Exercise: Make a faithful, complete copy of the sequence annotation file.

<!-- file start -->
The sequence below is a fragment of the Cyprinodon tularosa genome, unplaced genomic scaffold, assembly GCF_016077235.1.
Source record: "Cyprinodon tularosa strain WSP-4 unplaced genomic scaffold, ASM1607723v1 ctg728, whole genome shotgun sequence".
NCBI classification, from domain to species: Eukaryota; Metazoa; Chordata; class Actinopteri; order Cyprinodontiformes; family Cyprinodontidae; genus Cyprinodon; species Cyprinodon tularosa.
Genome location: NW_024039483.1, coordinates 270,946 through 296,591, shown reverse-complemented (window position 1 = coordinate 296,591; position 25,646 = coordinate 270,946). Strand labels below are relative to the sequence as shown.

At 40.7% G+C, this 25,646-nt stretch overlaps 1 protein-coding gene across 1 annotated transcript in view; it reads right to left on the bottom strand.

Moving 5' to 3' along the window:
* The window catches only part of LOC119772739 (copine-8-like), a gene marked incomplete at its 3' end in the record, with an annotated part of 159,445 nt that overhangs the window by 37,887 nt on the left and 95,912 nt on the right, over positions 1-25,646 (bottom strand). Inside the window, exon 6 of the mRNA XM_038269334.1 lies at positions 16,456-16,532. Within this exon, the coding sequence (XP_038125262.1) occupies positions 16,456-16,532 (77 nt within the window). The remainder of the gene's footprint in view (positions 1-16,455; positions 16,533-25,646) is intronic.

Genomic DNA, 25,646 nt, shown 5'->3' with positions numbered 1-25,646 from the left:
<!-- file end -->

The sequence below is a fragment of the Cyprinodon tularosa genome, unplaced genomic scaffold, assembly GCF_016077235.1.
Source record: "Cyprinodon tularosa strain WSP-4 unplaced genomic scaffold, ASM1607723v1 ctg728, whole genome shotgun sequence".
NCBI classification, from domain to species: Eukaryota; Metazoa; Chordata; class Actinopteri; order Cyprinodontiformes; family Cyprinodontidae; genus Cyprinodon; species Cyprinodon tularosa.
Genome location: NW_024039483.1, coordinates 270,946 through 296,591, shown reverse-complemented (window position 1 = coordinate 296,591; position 25,646 = coordinate 270,946). Strand labels below are relative to the sequence as shown.

At 40.7% G+C, this 25,646-nt stretch overlaps 1 protein-coding gene across 1 annotated transcript in view; it reads right to left on the bottom strand.

Moving 5' to 3' along the window:
* The window catches only part of LOC119772739 (copine-8-like), a gene marked incomplete at its 3' end in the record, with an annotated part of 159,445 nt that overhangs the window by 37,887 nt on the left and 95,912 nt on the right, over positions 1-25,646 (bottom strand). Inside the window, exon 6 of the mRNA XM_038269334.1 lies at positions 16,456-16,532. Within this exon, the coding sequence (XP_038125262.1) occupies positions 16,456-16,532 (77 nt within the window). The remainder of the gene's footprint in view (positions 1-16,455; positions 16,533-25,646) is intronic.

Genomic DNA, 25,646 nt, shown 5'->3' with positions numbered 1-25,646 from the left: